Hope Star from Hope, Arkansas on October 1, 1937 · Page 2
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Hope Star from Hope, Arkansas · Page 2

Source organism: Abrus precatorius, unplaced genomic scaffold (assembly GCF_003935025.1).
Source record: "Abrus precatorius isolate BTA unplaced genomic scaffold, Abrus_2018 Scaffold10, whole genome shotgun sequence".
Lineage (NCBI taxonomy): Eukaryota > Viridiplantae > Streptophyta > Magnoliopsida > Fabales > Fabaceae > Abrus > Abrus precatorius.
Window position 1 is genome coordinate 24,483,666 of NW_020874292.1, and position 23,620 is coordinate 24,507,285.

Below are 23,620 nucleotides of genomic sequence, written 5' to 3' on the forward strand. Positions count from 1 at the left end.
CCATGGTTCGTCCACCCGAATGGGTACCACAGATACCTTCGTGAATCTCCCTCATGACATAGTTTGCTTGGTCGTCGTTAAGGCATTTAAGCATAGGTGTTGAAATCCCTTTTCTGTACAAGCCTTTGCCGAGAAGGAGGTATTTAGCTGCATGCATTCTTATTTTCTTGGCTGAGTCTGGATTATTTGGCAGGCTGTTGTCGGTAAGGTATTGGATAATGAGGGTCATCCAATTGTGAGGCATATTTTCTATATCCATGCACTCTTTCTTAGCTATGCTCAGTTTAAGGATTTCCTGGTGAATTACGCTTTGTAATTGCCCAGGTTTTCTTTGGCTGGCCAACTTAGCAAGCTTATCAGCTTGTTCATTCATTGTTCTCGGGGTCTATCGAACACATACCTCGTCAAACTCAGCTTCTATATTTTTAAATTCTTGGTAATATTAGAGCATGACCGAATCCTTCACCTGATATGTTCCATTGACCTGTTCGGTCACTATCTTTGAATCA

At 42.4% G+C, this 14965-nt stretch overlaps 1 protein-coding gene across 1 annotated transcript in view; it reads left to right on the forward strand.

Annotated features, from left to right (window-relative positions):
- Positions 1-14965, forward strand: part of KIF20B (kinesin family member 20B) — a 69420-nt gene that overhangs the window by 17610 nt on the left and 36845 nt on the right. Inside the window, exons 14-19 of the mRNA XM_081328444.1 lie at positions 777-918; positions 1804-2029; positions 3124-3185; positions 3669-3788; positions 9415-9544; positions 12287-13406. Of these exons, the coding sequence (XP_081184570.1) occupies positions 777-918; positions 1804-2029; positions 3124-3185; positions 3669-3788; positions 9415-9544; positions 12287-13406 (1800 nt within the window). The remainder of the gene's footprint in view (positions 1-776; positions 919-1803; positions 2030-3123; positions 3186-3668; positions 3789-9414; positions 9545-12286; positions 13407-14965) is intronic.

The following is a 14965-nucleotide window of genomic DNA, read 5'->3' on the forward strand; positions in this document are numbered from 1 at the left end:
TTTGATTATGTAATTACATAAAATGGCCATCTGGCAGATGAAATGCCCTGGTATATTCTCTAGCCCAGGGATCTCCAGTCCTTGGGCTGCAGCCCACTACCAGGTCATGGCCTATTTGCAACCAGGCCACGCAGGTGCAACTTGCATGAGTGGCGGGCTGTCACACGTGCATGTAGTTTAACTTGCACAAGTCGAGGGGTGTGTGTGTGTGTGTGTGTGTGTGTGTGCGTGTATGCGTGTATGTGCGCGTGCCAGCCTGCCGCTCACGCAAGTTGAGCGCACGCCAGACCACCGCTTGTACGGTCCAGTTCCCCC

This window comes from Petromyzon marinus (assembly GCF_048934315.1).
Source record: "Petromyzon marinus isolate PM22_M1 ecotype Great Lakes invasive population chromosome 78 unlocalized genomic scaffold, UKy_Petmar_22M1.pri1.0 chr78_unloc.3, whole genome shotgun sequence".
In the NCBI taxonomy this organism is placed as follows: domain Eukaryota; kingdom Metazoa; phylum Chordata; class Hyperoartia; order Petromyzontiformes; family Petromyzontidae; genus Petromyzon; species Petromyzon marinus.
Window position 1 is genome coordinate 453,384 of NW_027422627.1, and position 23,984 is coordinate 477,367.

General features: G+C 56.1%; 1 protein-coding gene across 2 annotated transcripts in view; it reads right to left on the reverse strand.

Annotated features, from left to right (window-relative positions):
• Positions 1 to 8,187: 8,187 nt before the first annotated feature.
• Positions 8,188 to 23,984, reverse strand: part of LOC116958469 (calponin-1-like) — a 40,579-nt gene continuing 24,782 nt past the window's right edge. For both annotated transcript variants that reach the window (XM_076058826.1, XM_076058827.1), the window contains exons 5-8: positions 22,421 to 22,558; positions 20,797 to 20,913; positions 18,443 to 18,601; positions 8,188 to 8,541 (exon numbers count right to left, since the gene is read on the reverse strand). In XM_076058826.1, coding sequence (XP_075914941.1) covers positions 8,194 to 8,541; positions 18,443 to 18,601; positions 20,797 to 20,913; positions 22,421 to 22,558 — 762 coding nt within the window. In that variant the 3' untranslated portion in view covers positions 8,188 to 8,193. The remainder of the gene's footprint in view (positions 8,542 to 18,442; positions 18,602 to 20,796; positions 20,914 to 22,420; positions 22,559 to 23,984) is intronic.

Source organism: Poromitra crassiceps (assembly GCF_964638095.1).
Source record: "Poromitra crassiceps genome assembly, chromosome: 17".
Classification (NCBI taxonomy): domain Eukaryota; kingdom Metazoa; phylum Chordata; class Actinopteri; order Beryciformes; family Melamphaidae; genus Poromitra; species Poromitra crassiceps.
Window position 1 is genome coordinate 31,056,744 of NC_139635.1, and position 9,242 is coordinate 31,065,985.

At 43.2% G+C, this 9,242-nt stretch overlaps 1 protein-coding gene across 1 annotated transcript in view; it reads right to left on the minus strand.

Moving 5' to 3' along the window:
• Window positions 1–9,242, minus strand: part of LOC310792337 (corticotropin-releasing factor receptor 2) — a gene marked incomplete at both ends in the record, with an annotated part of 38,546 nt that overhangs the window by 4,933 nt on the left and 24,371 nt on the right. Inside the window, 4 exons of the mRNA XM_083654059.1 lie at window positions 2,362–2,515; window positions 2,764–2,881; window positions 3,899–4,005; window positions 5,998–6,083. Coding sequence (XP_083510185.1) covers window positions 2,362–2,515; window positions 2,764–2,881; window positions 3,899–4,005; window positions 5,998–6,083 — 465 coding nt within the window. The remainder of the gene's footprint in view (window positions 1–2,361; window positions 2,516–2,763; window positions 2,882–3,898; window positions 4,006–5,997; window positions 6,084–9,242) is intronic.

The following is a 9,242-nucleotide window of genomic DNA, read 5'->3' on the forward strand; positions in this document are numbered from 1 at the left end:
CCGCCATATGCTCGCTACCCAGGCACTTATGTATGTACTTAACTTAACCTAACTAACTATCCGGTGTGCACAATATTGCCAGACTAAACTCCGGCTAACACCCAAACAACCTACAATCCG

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SOPfifPAR; HOPE, i^^^ji^c.o^-^^ -n-..*a«tfs.E-r-i^-.i--.~n -..^A. ._.;.. .. _.. t, 3. 4., • 0 Justice, Deliver Thy Herald From False Report! tm * -*rv ' 6Veiy *eek^day afternoon by Star Publishing Co., Inc. 03, & FalHM* it Alex. M, WaShbum), at The Star building, 212-214 South Waiftut stteet, Hope, Arkansas. C. E. PALMER, President i». H. ^ASjjtBpRJf, Editor (AJ?) —Means Associated Press )—Meal$s Newspaper Enterprise Ass'n. $-3 !6tl Rate (Always Payable in Advance):" By city carrier, ppr =4 *"«* ***?&•• f' 5 ?' 9 Ile y? 31 " & s °- ?? »al|.' In. Hempstead, Nevada, i Miller and LaFayette counties', $3.50 per year; elsewhere $6.50. " Iffwuber of 3$e Ass«*«M Press: The Associated Press is exclusively entitled to the use for repubJication of all news dispatches credited to it or nof otherwise credited hi this paper and also the local news published herein. ** it^el 1 ^ W^f^SBfWt **.?••' Charges will be rnad.e for ail tributes, cards of thaftllS, resolutions, or memorials, concerning' the departed. Commercial newspapers hold to this policy in the news columns to protect their readers »«n a deluge of space-taking memorials. The Star disclaims responsibility far thfe s«e-geeptag or return of any tmsolicited manuscripts. America Contributed War Ideas to Japan • A^ American who feels that the Japanese have shown /* themselves un for a crew of greedy and Unprincinled " : muscle-men by their unprovoked assault on China ought"to 1 re P\ind himself that a pretty fair part of it is America's Along with the rest of the western would, America made Japan what she is today. The war in China and all the horrors that go along with it are not native growths. The orient im- popted; therhVarid we Americans, did our share of the shipping. * fault. Th.e whple recent history of Japan, for that matter, is • by way of being a sharp, ironic commentary on our "civiliza- ' iron. xxx U NTI1L, the middle of the 19th century. Japan was living like , a silk-vyorrri in a cocpon. She neither knew nor cared . Hfhat vyas going on,, in the outer world. She was the "for- bidden kingdom" in sober truth. Nobody could get in and ; nobqdy could get out: as, a result, Japan 'was living in the •" middle ages. Then the dikes were broken. If you remember your > history." you may recall that it was the United States navy '• which broke them. Japan came out of her cocoon and con-: t ' frqn^ed iji world' which,' had got about six centuries ahead of , her. And it was right there that the western world, including America^ handed out a stone in place of a loaf of bread. , ' ~" Fqr the Japanese seem to' have looked around and de> cicjgd that the more advanced white nations were relying on i a policy of force, pure .and simple. No matter which nation ' Japan took for an example—America, England, France, Ger- fijany, Ryssra—she could not fail to see that national expan- "~ sipjij grosgecity and greatness were being sought and won at the point of "the bayonet. And the power of example is the ". most forceful of all arguments. So Japan fpllpwed suit. She modernized her army along / western lines. She built a great navy along western lines. She • adopted a, policy of imperialism along western lines. She saw ; what kind of game was being played, called for the same sort of carets, and set out to get all she could out of them. t- XXX S O what is happening in China today is happening because . 'Jaflai} learned her lesson from the western world too well. „ The yery airplane with which Japa.n is scourging China non- combatants is §n American invention; the idea of usine: it on -. defenseless cities came from Europe; and the notion of taking another natipri's territory by force may well have come—in * t>Jarf. at lea,st—from our own excursion into Mexico in the 1840's.* Before we unload too much moral indignation on Japan, ^ we really ought to examine our own record a little more 'closely." Crowding N^tijre pyEJtY school boy knows that America's fields and forests are no longer as rich with wild life as they were a few generations ago. Most of us assume that this has been due simply to the advance of civilization, with the growing of cities and the increasing cultivation of the land crowding the wild -creatures out. ' But a reminder that much, of this crowding ou,t has been fluids needless is voiced by Frederick F. Jordan, under whose direction there is beinor formed a national movement to save and restore our wild life resources. "Today," he savs, "once wooded mountains and hills ptahd. as scarred and barren monuments of a nation's neglect. Streams,, once fertile now are choked with the refuse of industry or the, sewage of cities, and anuatic life has been killed 1 off. It has not been alone the march of civilization that has sealed, and destrpyed these resources. It has been wanton car^l p ss.n,eBS a.nd iernorance." The undeniable truth of this assertion should spur us to .Sljpport the wild life conservation movement with all our energy. When Mr. Mussolini Visits Mr. Hitler WOUUP VOU BOYS THOSE sieeves? By Olive Roberts Barton ffricfay, Octobet The Family Doctor T, If. Be?, U. S. Pat. Off. . HTPRWIS F1SHBEIN , Journal of the American Medical Association, «nd of the fleaHb Magazine. Wv J4p Cancer Develops More Slowly, Is Found Susceptible to Treatment •phis is tee I2fc In a series i ides \s\ wWch Dr. Morris discusses «uwr, Us cause rot4hods of prevention apd cure (No. 333; I pletely free from the disease, and 202 i were unreported. ! Of the 208 made free of the disease, | 74 were found to be well from five to j 10 years after the treatment with ra- flium and 35 were well from three to -. . , , five years after similar treatment. If there 13 any one from of cancer , c J . in>Swh real h'ppe of recovery ought) Whether the treatment involves ra, to be oKeredT it is in iancer of the lip. dium am) X ' ray ' * e ^ of surgery or Thes* cancers are not likely to growi of the electric knife, must be decided as Tfest «spme'of those elsewhere inj by the physician. One thing .s fer- ttebodyT There are cases on record tain. It is dangerous, if not fatal, to in wWcfe tbire has' been a cancer of attempt to treat growths on the skin ¥ - W --^" ' W -s or longer. The aver and the mouth with caustic pastes or • - -*•*-•• to attempt to burn them out with acid. Cancers in the throat sometimes may be cured if the growth is discovered before it has spread beyond the x. In some instances it is neces- to take out the larynx completely. In other instances X-ray and radium may be applied. The main factor here, as elsewhere in the body is to determine the presence and nature <ii the condition at the earliest possible moment. tjjg ijn JQ ye.ajrs, or Iqriger. The aver ag length of time i| two or three years. ' Cancers p4 tlye lip. arg Created early to 5Ur8i«il <W»y9 n ' 5Pm«t'mes by the use of radium and the X-ray. Out f>l 5? P8S6S trestoent by surgery in ! clinic, 33 PfttfcjM wfire found to ' , .. be quite well two or more years after the operation. In another clinic, cures ne4 in 90 out of 98 cases of the lip a'fter surgical oper- If, however, the patient with a can- per of the lip waits until all of the glands of the neck have become enlarged, his chance of recovery is much §ome y?a-r§ «igo records were col- keted'ojf mor$'flian 00 people with cancsr of the Up which had been treat ed wiWr*diuri». Of these more than JOO wer« dead but 208 were made com- Cancer of the breast. Estimates of the amount of food re- qujred to nourish the huge body of a brontosaurus and keep it moving is made by comparison with the size and food requirement's of present-day elephants. Cherry Trees Are Symbolic in Every Child's Backyard Let us teach ch'ildren moral courage. There is a sorry lack of it today, a tendency to weigh facts and escape consequences. When I say "moral courage," I mean the directness exemplified in the cherry tree incident. "I did it, father," has more in it than meets the eye. Fear, the Coward-Maker It is not merely'confession; it is marching up to a situation without fear. Fear is the basis of all moral cowardice. It is walking on the other side of the street to avoid the man to whom one owes money. It is fear to make up one's mind about a job, and to drift along hoping for something better. It is the fear of what'.people will think about us. When we are doing the best we can, what do others matter? Children today. I believe, are perplexed by the demands of a complex society. So are parents. There is' only one answer that I can see. Gp back to fundamentals and use bravery. Bravery means being frank and honest. Children, it seems to me, are losing moral courage. Moral courage means being honest with self, and acting true to convictions. It does not mean stubbornness or prejudice. Every human ber ing has some deep sense of rightness in himself. He cannot live without knowing right from wrong in many ways. Conscience is ruled by training, but even if the training is poor, the adult picks up a knowledge of what as fair and what is not. The child from the average home CAST OP CHARACTERS IMUSCILI.A PIERCB —heroine, •,r»»nR woman attorney. AMY KEun—iClIly'M rooramnte • til iHurfloror'n vletliii. .««• KGnniOAN—CIlly'H Ounce. (I.4R71Y U CTClCI'Srs — Amy'N fll.'.'ingc vlMllor. SjERCiEAXT 'QOI.AN—otllcer HM- MiKned to isolvp (lie murder of Amy K«rr. " ' ' * * * YpKtcrclny: 3]r». Wheeler, the '?,''» '" Auntlment -I-B, above Plll}*d, runs Q\rar. Suddenly It occutM to Cllly that »li«' mny'ltnve JhlelUed tlif. inurai-rcr; nil? rariy RHV? «hro>vn tlic XJtnU puytrs in <I»e (nqlnerntor slllllt. CHAPTER XV CONTRARY to Cilly's expectations, the funeral services for Amy Kerr were well attended. She had asked that they be held in the smallest parlor, and now the room was almost crowded. Harry Hutchins was there, of course, and Harvey Ames. With Mr. Ames was his partner, Mr. Wakencld, and four others whom Cilly recognized as employes in the realty office. Obviously they held Amy in high regard, despite aer short association with them. Immediately following the service Cilly noticed that the steps of the funeral home were lined with photographers. For the first time she realized that the newspapers were playing the case. The murder of a young girl was always meat to the public interest. Thus far the reporters had secured very little information, either from Cilly or the police. There was, after all, little to tell of Amy, and there were no photographs. Tomorrow's papers would probably strike a new theme. "Is the Murderer Among These Who Mourn Amy Kerr?" they might inquire, with innumerable question marks. There would be these pictures of the small group leaving the funeral parlors, with apr propriate arrows to indicate Miss Priscilla Pierce, who shared the apartment with the victim. . . . Mr. Harvey Ames, employer of Miss Kerr. . . '. Mr. Harry Hutchins—but no, Harry had lingered inside. Probably he had foreseen this. Harry preferred his photograph taken at the smarter places, linked with the notables, Miss Gloria Harmon in particular. * * * TT was not much more than an T hour later when Cilly returned from the cemetery. As she turned |nt« the cr.Uance of the Bayview, $hu iioard, through the open window, lh<: ringing of her own telephone. She hastened her steps. It was Sergeant Dolyn. "Soy, Miss Pierce," he said ab- ruptly. "I'd like you to come down to headquarters as soon as you can. Something I'd like to talk to you about." "I'll leave immediately," CUJy assured him. She hung up, a little fearful. She went into the bedroom to freshen her make-up. She combed her hair and set her tiny little black hat at 'a more rakish angle. It strengthened her self-assurance. Half an hour later, she sat opposite Sergeant Dolan in a small private office down at police headquarters. "Any news of your boy friend?" Dolan asked her, almost before she was seated. He flung the question at her abruptly, startling her for the moment. Her self-assurance weakened perceptibly. "No, of course not," she said, "not since—" She stopped, realizing that she was about to say: "I>?Qt since his postcard yesterday." It was just one such little slip that Dolan hoped for. "Not since when?" he asked, instantly alert. "Not since Sunday, of course. But I did discover something very imporlant," "Let's hear about it." * * * "DRIEFLY, but in detail, Cilly "*"* told him how she came to find the Blueflelds newspapers in the incinerator: she showed him the sections she had reclaimed. She told him of her visit that morning to Mr. Johnson, and of his peculiar literary tastes. "Another thing," she said, "Detective Martin apparently forgot to consider Mr. Johnson yesterday when he was collecting alibis for all the tenants. He might very well have been up there on the roof—he goes up every night to lock the door—and he was the ly one who came out of the front door after Amy was killed." "Did you see him come down the stairs?" "No, I didn't. I assumed that he came up from his rooms in the basement. I was looking at Amy —not at the front door. I only know that he was the only one v/ho came out of the house before the police arrived." Sergegnt Dolan shrugged tus wide shoulders. "It doesn't look to me," he said slowly, "as if you have much of a case on Johnson. After all, if a man chopses to read up on in r sanity in his spare time, that doesn't mcke him a murderer. It doesn't even make him insane. Anyway, from your own story of the newspapers, you're ready tc believe that someone upstairs if implicated." "-> T do '" Cillv admitted. "Don't you think whoever threw away the papers knows a great deal about Amy's deatl}?" "Well, I'll admit it would seem so. Blucfields, Utah, is a smn'fl place. I'm willing to cheek m.ore thoroughly on the tenants . . ." "If it's not too late." "What do you mean?" "You told me yesterday, Sergeant, that we were all to stand in readiness for a summons to police headquarters. Was tha', order for mq alone, or was it given to every tenant?" ''Martin gave every tenant the same instructions." "Nevertheless, Mrs. Wheeler in 4-B left hurriedly this afternoon, with two large suitcases, I dpn't think she'll be back for a while." Dolan picked up a phone from the desk. To someone at the other end he ordered: "Have Mar'In check up on a Mrs. Wheelei in Apartment 4-B at the Bayview. See if there's any indication that she akipped." Replacing the phone, he turned to Cilly: "There's something peculiar in that," he said. "I particularly gave orders that no tenant was to leave the vicinity without special permission. . . . Well, we'll seo about Mrs. Wheeler. Now what else did you have to tell me, Miss Pierce?" "Nothing else, sergeant," Cilly said calmly. "But I do believe those three incidents have a tremendous bearing on the case." "Ptrhnps you're right." He sat still for a moment, strumming oq the table with the tips of his, fingers. His eyes were calculating as they stared uncompromisingly at Cilly. Under his steady gaze, she became restless. It was with," tremendous control that she retained her composure. "Nevertheless," said Sergeant Dolan finally, "Let's get back to this friend of yours—Kerrigan. How much haven't you told me about him, Miss Pierce?" Cilly straightened. "I've told you all there is to tell," she said with dignity. "Mr. Kerrigan and I arc very good friends. I am sure you will find his character and his habits entirely above reproach. You're wasting valuable time trying to cast suspicion on him." "Did Mr. Kerrigan ever tell you," Sergeant Dolan asked, with maddening deliberation, "that out in pluefields, Utah, his fa.ther is serving 10 year? in prison for theft?" (To Be Continued) Hnows his Unities pretty well. But ho IS nfrttld to; use .these values. Ifc is influenced by Die opinion of his friends, gpo^l or bad; he escapes from responsibility too often; he expect.-) approval of wrong nets. He is not ns brave. Ho is afraid, for some ren.son, of everything and everybody. He equivo- cnles and hedges. He won't stand on his record. Ho lucks will power and is the tool of friend and enemy. He cannot resist, because he eriives approval and gives way to pressure. This does not mean nil young people, but too many of them. They are anxious to please everybody, but not conscience. Morals Menu Honesty Moral courage is taught to young children by n policy of honesty. It is int'i-Hined by the boy or girl learning to come nnd tell the truth. It is made port of fibre- by the child having more faith in himself (nan the social influence of friends and the courage to sny "No," or "Yes." The fear-ridden child is usually devious in his thinking. The spoiled child expects perpetual forgiveness. Somewhere between the two lies the answer. Moral courage. It metnns to act without fear, but il also means to act with good sense. A Book a £ By Bruce Cation 19th Century France to I.lfe. Someone hns said that merely rubbing shoulders with cclebritir.s does not give a man the right to publish his reminiscences; he must be able to write them well. By such standards the Goncourts have every right to publish "The Goncourt Journals. 18.il-1870." translated by Lesvis Galantiere <Dou- bleclay-Doran: $3.501. These are day-by-day accounts by tw.o supersensitive young men who dedicated their lives to the study of reality, for whom "art and letters wore oxygen and life." whose sole passions were "the face of woman and the speech of man." They had plenty of opportunity t<i meet the freest spirits of their day at the fortnightly Magny dinners, a superb place to find Saint-Beuvc spouting spiteful anecdotes; Flaubert read- in gnloud in a "sonorous voice ttuit cradles you in sound like a bronze murmur;" the torpid Gautier, "sultan of the epithet." delivering himself of paradoxes and fantasies; Romm conceiving of God as an oyster; Taine eulogizing the English. Gauiter worked best in his publishers's shop. He could turn out pages only under pressure, the printer snatching them and running to the press. 'Flaubert, on the other hand took seven years to write a -100-page novel. For him form was more essential than idea. He wrote the ends of his sentences first—for cadence! The young Zola, "our admirer," came to see the Goncourts who. with Flaubert, were his "masters." bursting with plans for an eight-volume "history of the people." Fascinating are the close-ups of authors actually at work. You see. the Goncourts themselves, up all night at the Charity Hospital taking notes "from the quick form the gaping wound itself," though the hospital smells made them sick for days after- PLARPER FANNY t» -COPS, tJ3J »Y NEA Strict. INC. f. M. . _ "iNp, Chuck— it's LONDON liriil(;c where you hold liiiiuh lls kind von lock ench Ciiiu;.-'* sliins." _ tills ki •1& Rifleman Cooper Aims Shot at False Ideas in Hollywood ,?'•* .»- h HOLLYWOGD.-Gary Cooper is a great fellow for keeping his eyes open iintl his mouth shut. If ever you walk on a sound stage and sec him chatting with anything like animation it's a ten-to-one shot that he's talking about dogs, cars or guns. Or mabyc all three. The other clay, though, he got to enumerating with some heat a lot of popular misconceptions about Hollywood. What started him along that line seems to have been u printed cartoon in which a movie photographer was shown cranking a camera. Cooper knows something of cartooning, having been a newspaper artist himself once, nnd wishes that cartoonists and illustrators and writers— especially fiction writers—would try to show Hollywood as it is. Millions of people, he feels sure, believe that directors still carry mega- ward. The Goncourts set themselves the task of "taking the pulse" of litern- ture; they really give life to the France- of their time. Anyone interested in 19th century France cannot fail to enjoy the journals and the remarkably readable Biographical Repertory which GalniHiere has appended.-D. S. E. Pattern phones as symbol of their/aJ3 and they shout through Ihefe at the players. Looking at mo (though I'm In? Director Archie- Ma>o obseEVg spmo Hollywood cot i cbponden the word "magaphone ' as aft for "direct." Like thus "Arch is megaphoning 'Adventures Bolq'." Extra Happiness ' Other trademarks which can't livo down arc fyncy cither plus-fours or riding and boots. C. B. Dcnulle Is of the boot-wearers. And no director named Rupert Julian^ ed in red, blue and >cllow plus-fours has any other moVi been found dead or alive in Ji: 'Cooper said: "Assistant ^-^ f — supposed to carry megaphonCSj tot££ „_. to wear caps turned aiounrf bapfcwattfj and to go around backward, around hollering 'Quiet 1 ' all "Of course that's silly inlj,^. - vanced age, because these, gUys-"have «$j all discovered that they can makf more •" noise hollering through loud speakers, j, "Take extras. People outside. Hol-J lywood think of 'cm as starving and^J I abused actors and actresses! ttRfajfltof jj I 'em are happy, few are ambltlousj^nd' regular registered extras inakg more money than clerks and stenographers/ "Hollywood, now—it's supposed to* be a glamorous place with some pretl gay doings after sundown. *^fte" fel don't know that they turn 1 'pff 'the street lights at midnight. ~U's\so dull that nobody who can escape fr " stay here over a week-end, "It's not a city of stars, doubt if 5 per cent of the JE«"fter- f( ! known players live in Hollywood proper." Ills I'd en of Fun Cooper didn't complain about manj;' misconceptions regarding actors, cept that he insists they're >not^a lot of crazy spcnd-thrifts HeJ estimates *'ip that 75 per cent of them are" Saving or' 1 investing 75 per cent of thelp 'net '"-comes. "* • Of course, your definition pf ". come" might not jibe with Sir, t cr's. The majority of players' arrive at their net incomes after'deducting large sums for necessities^such PS swimming pools and 18-roojlV cottages v< and large staff of servants. " * f $ 'Cooper himself is by np' means,a fair example. His idea of "a J){g tjnW is driving out into the country ( usually by himself, and shooting jackrabbitS with a .30-.30. ' , , i For nocturnal pleasures, H fe^lflS to me that Hollywood offers Just abput everything to be found In any, cjty, There are concerts at the Bowl, Ni_ght club gaiety comes in all styles and rates. For gambling, the CJoyeJ C|ub is closed just now, but therfttSre the gambling ships. For sports, regular weekly boxing and wrestling, m}d. races and soft-ball games, j t played by girls' teams many ^| ^vi ure sponsored by movie stars'** • BY CAROL DAY N OW that Peris has roverled to the feminine, the shirtwaist house frock softens its lines with stitching, clahty lace edging and short cape sleeves. Pattern 8897 is one of those dresses that make every household task lighter. Femininely soft in detail, it flatters vvery woman and yet retains all the practical and comfortable details that make it the most popular fashion of the day. Have two or three of these dresses for your round-tho-housc was d- robe this winter. In a calivo print for morning, in chullis i»r rayon crepe for afternoon. When you wear it, yuu'll agree with all we say in praise of this more feminine version of, the shirtwaist dress. Even if you a/e just learning to sew, you cani make this dress with ease. The pattern includes a sew chart that tells you exactly what to do, step-by-step. Pattern 8897 is designed for sizes 34, 36, 38, 40, 42, 44, 46 and, 48. Size 36 requires 5 yards of 35 inch material, plus 2 1-2 yards of ruffling for trimming. The new Fall and Winter Pattern Book is ready for you now. It has 32 pages of attractive designs fpr every size and every occasion. Photographs show dresses made from these patterns being worn; a feature you will enJ9y. Let the charming designs in this new book help you in your sewing. One pattern and ttia new Fall and Winter Pattern Book—25 cents. Fall and Winter ppok alone— \5 cents,. To secure your pa Hern with step-by-step sewing instructions send 15 CENTS IN COIN with your NAME, ADDRESS, STYLE NUMBER and SIZE to TODAY'S PATTERNS. 11 STERLING MENTION Little Ross Kidnap Fifth Day of HuntfoyKi nap Victim Is out Results CHlCAGO-i/P)— The investl the kidnaping of wealthy Ross moved down an jvenue* leads Thursday to a dead The fifth day of the hunt fqp.lj tired business man brought 'A activity but little upp.uent toward the solution of tlie t)b During the day u policeman ed at the Ross apartment Lreak was imminent. Feder and officers on the state's force hurried to the place understanding an important call was expected. The call develop. From Valparaiso, Ind., the body of a man answery general description had beerfffound in the ^Cankakee river. The d~ J wore a wrist watch and had jf clasped hands tattooed on , forearm. He appeared, to be Soss was 72. Lieut. Thomas Kelly apparently was not Ross lad no tattoo marks and watch.